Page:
It's simply not possible to try and isolate Kate's financial impact on EACH or Action on Addiction etc. Governance of charitable organisations is pretty good in the UK. If a charity was losing money as a result of having a royal patron, the relationship would end, it's as simple as that. Were there not an overall benefit to charities in having royal patrons, then the demand for royal patronage would not be so high.

Oh, and by the way, it's not just English taxpayers who pay for the RF. Us Northern Irish, as well as the Scots and the Welsh also fund the activities of the RF and are happy to do so.
It's actually vice versa. The RF at one point in history gave up their personal estate which had provided their private income from which they built their palaces, supported their households, gave grands etc. in exchange for a funding through parliamental control. But - they never got as much back as the "Crown Estate" brought in revenues. So instead of building new Royal residences or buying new jewels, parintings etc. , the income from the "Crown Estate" has been used to support "Chequers" and other governmental residences and buying art for the offices of the government. (Plus of course a lot on the revenue is used to support British citizens who are not taxpayers).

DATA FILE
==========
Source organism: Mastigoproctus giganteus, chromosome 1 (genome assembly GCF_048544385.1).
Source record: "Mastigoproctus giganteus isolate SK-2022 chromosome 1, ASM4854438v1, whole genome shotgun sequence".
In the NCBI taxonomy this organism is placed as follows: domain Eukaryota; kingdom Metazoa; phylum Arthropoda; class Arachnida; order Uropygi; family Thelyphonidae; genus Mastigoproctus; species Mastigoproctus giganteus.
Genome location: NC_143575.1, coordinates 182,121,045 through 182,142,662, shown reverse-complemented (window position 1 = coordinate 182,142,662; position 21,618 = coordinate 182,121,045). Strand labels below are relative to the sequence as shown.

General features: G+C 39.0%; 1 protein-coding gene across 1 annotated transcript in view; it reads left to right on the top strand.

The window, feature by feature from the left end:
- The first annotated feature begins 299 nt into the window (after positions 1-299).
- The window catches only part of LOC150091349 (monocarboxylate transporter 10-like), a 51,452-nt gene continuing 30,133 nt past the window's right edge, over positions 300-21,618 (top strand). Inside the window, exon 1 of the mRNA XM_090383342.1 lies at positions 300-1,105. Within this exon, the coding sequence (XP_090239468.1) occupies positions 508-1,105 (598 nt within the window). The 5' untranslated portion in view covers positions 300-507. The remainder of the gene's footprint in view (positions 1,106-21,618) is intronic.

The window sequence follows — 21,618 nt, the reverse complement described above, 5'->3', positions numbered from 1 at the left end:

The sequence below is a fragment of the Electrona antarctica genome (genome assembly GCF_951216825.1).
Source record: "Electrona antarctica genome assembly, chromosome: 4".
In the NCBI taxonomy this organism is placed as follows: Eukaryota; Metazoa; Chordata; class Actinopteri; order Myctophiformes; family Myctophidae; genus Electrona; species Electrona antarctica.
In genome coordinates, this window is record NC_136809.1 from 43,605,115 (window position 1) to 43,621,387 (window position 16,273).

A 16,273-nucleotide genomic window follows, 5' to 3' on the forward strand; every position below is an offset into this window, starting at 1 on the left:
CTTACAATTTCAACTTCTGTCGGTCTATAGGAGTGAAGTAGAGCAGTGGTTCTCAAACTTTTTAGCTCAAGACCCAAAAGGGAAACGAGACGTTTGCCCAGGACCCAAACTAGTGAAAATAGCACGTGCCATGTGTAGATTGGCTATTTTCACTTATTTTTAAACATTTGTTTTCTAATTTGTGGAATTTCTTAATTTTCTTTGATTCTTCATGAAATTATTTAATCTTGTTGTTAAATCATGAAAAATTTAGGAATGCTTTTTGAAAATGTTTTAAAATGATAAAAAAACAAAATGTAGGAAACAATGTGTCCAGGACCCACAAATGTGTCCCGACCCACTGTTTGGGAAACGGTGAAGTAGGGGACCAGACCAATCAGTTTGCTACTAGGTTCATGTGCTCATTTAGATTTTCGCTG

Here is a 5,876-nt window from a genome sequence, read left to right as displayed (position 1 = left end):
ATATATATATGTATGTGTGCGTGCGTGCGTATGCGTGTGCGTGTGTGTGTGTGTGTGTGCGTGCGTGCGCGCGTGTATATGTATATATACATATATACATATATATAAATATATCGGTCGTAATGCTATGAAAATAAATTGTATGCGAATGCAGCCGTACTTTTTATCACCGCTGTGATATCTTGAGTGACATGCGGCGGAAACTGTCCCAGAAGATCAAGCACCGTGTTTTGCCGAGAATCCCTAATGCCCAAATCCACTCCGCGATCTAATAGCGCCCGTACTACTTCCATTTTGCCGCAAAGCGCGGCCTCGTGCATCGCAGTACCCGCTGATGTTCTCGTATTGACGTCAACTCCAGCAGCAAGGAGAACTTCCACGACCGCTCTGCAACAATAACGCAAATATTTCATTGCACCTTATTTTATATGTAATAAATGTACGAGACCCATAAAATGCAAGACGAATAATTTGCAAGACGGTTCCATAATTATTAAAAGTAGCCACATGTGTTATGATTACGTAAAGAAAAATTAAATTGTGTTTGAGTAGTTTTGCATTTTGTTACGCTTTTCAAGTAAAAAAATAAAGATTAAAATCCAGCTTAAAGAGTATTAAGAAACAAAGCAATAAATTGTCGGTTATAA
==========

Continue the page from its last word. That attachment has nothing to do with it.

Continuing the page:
Which is okay, of course, but I wish this never-ending lament about "the taxpayer pays for the RF" would stop when it is in fact the other way round. In other countries, when the monarchy ended, the former reigning families could keep their "Crown estate", only the Royal palaces who were bought with the official apanage became public property....
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  #518  
Old 03-10-2013, 12:27 AM
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ROYAL: Duchess of Cambridge visit to Grimsby: Havelock Academy tour and departure:
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Duchess of Cambridge visit to Grimsby: Visit to National Fishing Heritage centre:
ROYAL: Duchess of Cambridge visit to Grimsby: Visi | Standard View | Archive Footage | ITN Source
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  #519  
Old 03-13-2013, 11:32 AM
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  #520  
Old 03-13-2013, 01:03 PM
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From twitter:
georgia ‏@georgiabebb_ (This girl is from East Carlton)
Just saw Kate Middleton and I was on tv ahahah

beaclifford ‏@bea_clifford1
Kate middleton's in corby!! And so's the belgium tv people

Any idea idea of what she can be doing in Corby?